33 N. Dearborn Street, Suite 1130, Chicago, IL 60602

5 Convenient Locations

Facebook Twitter LinkedIn Youtube
Search

No attorney fee unless we win!

call us312-999-0999

Does Social Security Understand How to Assess Mental Illness in Disability Cases?

Posted on in Need to Apply for Social Security Disability

b2ap3_thumbnail_mental-illness-disability-benefits-Chicago_20161014-231700_1.jpgSocial Security officials are not doctors. Yet when assessing claims for disability benefits, they often pretend they know more about medical impairments than even the applicant’s treating physician. Such presumptions are inconsistent with the law and courts frequently chide Social Security for “playing doctor.”

Social Security Confuses “Negative” Symptoms of Schizophrenia With “No” Symptoms

Just recently, the U.S. Seventh Circuit Court of Appeals in Chicago ordered Social Security to reconsider the disability claim of a man suffering from schizophrenia because the agency’s administrative law judge (ALJ) “misunderstood” the medical evidence in the case.

The applicant is a 46-year-old former mailroom worker. He was diagnosed with schizophrenia more than 20 years ago. While the applicant was able to manage the condition with medication for many years, his health began to deteriorate five years ago when his doctor switched him to a generic version of the same drug.

After the applicant stopped working, a psychiatrist changed his diagnosis to “paranoid” schizophrenia. This means the applicant suffered from “prominent delusions and hallucinations.” Even after the psychiatrist switched the applicant back to his original medication, his condition did not “fully improve,” although the diagnoses reverted to “undifferentiated” schizophrenia.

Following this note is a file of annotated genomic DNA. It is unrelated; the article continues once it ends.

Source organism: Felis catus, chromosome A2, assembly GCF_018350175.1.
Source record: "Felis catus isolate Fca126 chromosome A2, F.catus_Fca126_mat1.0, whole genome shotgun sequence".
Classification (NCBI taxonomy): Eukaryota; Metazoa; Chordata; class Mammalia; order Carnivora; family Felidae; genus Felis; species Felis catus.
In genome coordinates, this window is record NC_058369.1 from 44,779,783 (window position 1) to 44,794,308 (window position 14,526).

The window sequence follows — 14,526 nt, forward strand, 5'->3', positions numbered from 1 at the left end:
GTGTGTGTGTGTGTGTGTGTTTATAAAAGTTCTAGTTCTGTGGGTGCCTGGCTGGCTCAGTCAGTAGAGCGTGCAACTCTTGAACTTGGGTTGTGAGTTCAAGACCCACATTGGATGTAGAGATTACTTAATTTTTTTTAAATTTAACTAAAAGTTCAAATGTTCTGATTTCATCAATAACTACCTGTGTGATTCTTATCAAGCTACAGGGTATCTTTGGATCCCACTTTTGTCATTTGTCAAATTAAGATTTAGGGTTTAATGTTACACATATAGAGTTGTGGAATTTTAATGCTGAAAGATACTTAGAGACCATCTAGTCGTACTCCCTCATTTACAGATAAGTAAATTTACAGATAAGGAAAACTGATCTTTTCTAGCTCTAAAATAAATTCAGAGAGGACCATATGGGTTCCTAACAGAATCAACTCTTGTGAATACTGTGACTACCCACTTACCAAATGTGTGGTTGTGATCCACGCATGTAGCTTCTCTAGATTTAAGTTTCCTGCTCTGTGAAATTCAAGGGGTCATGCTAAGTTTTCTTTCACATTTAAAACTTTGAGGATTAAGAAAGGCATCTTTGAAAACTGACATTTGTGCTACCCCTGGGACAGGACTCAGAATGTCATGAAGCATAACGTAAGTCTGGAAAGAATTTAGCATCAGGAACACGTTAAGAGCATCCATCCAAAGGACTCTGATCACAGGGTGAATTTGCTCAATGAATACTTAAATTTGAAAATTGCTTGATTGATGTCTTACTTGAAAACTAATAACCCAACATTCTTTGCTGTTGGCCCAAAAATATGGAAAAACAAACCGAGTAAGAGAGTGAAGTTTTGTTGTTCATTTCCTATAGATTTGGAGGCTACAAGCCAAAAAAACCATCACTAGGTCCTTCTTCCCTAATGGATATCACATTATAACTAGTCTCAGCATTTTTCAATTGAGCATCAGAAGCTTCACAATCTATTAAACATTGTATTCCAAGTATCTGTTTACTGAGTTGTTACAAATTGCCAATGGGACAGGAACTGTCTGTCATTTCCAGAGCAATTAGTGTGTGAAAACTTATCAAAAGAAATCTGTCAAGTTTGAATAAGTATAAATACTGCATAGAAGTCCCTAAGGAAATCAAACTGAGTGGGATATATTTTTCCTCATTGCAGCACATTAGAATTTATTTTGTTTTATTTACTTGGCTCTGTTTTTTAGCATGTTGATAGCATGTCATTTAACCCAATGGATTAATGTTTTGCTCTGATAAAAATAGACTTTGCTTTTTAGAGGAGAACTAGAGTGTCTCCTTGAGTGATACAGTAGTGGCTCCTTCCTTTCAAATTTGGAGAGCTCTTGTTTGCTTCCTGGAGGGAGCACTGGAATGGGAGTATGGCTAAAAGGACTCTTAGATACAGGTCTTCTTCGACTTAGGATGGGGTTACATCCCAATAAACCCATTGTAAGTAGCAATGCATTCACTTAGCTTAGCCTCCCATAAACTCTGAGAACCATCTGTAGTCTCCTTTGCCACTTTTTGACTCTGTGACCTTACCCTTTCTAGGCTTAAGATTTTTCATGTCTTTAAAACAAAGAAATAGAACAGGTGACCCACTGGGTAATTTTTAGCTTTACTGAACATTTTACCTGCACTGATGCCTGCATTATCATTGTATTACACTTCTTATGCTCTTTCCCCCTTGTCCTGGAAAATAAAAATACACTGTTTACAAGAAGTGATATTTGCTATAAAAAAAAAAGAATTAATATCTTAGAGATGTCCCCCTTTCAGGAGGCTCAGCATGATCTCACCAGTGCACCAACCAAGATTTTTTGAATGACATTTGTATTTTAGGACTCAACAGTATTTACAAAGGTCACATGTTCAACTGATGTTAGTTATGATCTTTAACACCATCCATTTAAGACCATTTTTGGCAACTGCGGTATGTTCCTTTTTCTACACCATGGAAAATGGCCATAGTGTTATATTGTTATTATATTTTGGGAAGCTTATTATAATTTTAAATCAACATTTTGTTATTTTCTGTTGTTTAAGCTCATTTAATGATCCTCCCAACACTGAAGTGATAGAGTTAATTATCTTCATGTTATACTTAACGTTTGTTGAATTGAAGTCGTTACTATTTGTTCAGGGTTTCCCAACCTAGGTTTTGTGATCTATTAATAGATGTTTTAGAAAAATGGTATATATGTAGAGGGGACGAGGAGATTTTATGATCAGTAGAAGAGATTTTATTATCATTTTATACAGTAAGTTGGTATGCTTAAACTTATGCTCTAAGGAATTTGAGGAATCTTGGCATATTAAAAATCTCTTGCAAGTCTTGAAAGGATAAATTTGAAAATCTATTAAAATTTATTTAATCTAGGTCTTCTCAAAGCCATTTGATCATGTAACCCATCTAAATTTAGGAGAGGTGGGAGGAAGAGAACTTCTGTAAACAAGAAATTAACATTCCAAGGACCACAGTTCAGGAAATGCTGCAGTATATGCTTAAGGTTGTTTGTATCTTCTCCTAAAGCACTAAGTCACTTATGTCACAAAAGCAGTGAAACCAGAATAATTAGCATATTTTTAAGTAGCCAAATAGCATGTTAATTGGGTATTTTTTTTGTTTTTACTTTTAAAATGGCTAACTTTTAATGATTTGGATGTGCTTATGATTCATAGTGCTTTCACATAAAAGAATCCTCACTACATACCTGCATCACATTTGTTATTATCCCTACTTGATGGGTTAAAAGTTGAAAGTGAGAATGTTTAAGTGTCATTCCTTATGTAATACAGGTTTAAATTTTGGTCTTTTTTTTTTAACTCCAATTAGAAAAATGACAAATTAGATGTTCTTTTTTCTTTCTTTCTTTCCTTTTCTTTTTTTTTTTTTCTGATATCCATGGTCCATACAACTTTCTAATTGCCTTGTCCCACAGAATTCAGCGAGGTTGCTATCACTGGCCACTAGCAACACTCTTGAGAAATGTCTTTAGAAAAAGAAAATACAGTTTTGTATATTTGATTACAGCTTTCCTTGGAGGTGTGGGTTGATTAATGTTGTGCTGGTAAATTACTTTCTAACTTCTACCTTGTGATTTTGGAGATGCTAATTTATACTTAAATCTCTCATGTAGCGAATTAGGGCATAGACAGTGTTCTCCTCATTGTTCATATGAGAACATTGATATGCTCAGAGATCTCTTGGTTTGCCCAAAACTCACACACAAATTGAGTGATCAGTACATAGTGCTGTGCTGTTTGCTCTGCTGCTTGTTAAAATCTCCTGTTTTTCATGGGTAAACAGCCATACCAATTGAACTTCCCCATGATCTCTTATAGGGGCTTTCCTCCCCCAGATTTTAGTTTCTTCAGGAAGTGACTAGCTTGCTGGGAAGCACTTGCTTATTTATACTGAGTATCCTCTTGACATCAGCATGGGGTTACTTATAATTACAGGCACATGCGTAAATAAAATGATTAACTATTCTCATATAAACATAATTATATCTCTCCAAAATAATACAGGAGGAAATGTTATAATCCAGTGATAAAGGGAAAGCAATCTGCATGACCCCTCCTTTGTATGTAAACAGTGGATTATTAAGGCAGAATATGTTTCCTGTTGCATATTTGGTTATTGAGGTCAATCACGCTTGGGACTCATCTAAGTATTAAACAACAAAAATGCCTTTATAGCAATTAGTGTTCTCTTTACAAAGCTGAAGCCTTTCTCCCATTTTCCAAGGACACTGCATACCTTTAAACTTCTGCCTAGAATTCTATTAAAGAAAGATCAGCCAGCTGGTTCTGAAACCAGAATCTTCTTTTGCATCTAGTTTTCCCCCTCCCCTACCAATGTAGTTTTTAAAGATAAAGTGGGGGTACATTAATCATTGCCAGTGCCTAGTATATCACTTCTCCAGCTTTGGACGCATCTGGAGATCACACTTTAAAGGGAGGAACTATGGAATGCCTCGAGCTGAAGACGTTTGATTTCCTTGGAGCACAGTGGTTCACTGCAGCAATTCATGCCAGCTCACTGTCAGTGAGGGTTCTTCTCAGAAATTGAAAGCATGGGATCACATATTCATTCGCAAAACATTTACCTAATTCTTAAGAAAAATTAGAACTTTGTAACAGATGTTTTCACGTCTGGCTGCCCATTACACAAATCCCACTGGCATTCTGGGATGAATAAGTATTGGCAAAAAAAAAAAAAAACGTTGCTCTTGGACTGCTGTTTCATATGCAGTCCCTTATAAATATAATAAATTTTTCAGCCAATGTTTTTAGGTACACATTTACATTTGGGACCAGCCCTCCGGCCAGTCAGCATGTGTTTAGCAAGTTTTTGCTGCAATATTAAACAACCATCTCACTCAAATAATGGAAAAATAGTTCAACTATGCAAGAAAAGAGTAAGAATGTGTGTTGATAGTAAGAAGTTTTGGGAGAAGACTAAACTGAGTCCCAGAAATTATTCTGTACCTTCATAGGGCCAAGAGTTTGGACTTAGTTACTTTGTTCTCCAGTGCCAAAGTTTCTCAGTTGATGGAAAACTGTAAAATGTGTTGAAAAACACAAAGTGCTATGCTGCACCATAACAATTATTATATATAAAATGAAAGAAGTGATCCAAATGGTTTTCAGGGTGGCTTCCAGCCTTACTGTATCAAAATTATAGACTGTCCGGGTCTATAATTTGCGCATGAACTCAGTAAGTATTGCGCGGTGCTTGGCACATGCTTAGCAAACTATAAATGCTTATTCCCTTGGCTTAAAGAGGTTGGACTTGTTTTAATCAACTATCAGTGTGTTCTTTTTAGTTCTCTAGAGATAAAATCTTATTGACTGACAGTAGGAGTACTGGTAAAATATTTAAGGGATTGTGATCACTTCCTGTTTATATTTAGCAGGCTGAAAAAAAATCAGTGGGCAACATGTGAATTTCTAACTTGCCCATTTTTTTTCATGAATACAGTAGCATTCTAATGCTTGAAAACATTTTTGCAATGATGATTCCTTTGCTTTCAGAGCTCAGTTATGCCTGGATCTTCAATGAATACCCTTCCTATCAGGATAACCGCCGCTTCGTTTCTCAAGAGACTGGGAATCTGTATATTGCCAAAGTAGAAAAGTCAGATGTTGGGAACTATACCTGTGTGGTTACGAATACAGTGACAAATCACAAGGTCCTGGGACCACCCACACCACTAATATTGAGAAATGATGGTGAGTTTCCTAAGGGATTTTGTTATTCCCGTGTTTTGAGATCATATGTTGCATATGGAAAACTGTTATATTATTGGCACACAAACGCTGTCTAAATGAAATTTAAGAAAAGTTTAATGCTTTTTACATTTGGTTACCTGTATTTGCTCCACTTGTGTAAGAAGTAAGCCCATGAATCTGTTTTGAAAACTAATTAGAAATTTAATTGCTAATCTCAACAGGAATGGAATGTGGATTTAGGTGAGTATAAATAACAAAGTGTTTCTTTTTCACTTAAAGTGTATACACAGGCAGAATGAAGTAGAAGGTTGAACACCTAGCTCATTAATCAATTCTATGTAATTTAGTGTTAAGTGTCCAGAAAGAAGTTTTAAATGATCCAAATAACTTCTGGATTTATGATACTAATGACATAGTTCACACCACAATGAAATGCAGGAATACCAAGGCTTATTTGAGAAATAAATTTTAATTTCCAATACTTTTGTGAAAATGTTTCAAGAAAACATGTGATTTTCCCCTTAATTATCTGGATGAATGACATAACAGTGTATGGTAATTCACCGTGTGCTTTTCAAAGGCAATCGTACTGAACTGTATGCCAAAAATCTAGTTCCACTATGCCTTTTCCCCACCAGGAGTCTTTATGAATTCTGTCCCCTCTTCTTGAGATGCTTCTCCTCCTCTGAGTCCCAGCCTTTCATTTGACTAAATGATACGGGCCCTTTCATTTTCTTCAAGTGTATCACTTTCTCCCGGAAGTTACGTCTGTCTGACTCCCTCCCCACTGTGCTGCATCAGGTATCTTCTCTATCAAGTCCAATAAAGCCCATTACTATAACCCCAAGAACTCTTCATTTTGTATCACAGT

The applicant was not well enough to return to work, however, and sought disability benefits. Social Security rejected the claim. The ALJ who reviewed the case said the applicant was capable of working as long as he remained on the original, brand-name drug and that “his schizophrenia was negative and he was doing okay.” The ALJ emphasized the absence of “positive” symptoms—such as hallucinations—and said the applicant’s “negative” symptoms do not prevent him from working.

The Seventh Circuit said the ALJ “fundamentally misunderstood” the applicant’s diagnosis. The ALJ confused “negative symptoms” with “no symptoms,” the court said, and that was simply not the case. The applicant’s psychiatrist, in fact, testified that his patient’s negative symptoms meant that “his emotional expression was impaired and he showed disinterest in work or social activities.”

But the ALJ largely disregarded the psychiatrist’s findings, the court said, instead “cherry picking” certain facts to support his decision denying the applicant disability benefits. The court noted this is a common problem in disability cases involving mental illness, where an applicant will inevitably “have better days and worse days,” making it easy for an ALJ to point to a temporary absence of some symptoms as a sign that there is nothing wrong.

Contact an Illinois Social Security Disability Lawyer

Disability applicants often face an uphill battle when dealing with hostile Social Security officials. As the case above illustrates, these difficulties are compounded when the applicant suffers from a mental disorder that an ALJ does not fully understand. Therefore, it is essential to work with an experienced Chicago disability benefits attorney who can ensure that Social Security—and if necessary, the courts—properly assess your case as required by law. Contact Pearson Disability Law, LLC, if you need to speak with someone about your case today.

Source:

http://media.ca7.uscourts.gov/cgi-bin/rssExec.pl?Submit=Display&Path=Y2016/D10-03/C:16-1052:J:PerCuriam:aut:T:fnOp:N:1838968:S:0

You are not alone. Call us now for a FREE consultation 312-999-0999

Unable to travel to one of our offices? No problem! No office visit required.

dupage county bar association Chicago abr association nosscr Super Lawyer
Back to Top